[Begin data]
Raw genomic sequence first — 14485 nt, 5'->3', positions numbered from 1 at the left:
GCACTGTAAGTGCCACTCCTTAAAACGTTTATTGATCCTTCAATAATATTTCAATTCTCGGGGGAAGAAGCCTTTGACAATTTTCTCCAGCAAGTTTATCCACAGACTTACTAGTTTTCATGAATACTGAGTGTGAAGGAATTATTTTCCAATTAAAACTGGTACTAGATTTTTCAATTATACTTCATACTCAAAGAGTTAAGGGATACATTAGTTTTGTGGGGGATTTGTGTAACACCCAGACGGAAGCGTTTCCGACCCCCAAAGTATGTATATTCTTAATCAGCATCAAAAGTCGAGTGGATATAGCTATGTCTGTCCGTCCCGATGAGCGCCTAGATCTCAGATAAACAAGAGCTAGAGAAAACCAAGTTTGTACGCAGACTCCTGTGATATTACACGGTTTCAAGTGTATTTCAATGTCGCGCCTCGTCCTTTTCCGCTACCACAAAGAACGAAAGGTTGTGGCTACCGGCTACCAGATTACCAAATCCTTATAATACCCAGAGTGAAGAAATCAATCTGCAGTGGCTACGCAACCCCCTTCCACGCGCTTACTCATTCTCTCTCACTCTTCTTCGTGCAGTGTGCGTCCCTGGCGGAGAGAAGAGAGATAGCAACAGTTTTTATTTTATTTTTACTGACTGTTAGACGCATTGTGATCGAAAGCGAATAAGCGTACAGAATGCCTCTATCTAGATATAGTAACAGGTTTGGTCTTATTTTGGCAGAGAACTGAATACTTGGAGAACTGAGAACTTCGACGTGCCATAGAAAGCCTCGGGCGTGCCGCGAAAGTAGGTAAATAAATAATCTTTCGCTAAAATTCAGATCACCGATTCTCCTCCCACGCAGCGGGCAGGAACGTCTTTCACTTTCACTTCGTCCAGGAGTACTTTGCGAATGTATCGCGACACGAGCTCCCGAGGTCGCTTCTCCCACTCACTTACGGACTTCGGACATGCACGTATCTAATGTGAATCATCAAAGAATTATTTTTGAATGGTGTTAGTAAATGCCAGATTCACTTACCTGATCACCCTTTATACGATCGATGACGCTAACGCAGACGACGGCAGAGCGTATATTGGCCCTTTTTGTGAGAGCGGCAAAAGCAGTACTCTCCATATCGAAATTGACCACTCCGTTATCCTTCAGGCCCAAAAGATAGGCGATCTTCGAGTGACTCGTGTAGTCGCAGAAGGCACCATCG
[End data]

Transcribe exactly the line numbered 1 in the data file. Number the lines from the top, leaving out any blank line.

Raw genomic sequence first — 14485 nt, 5'->3', positions numbered from 1 at the left: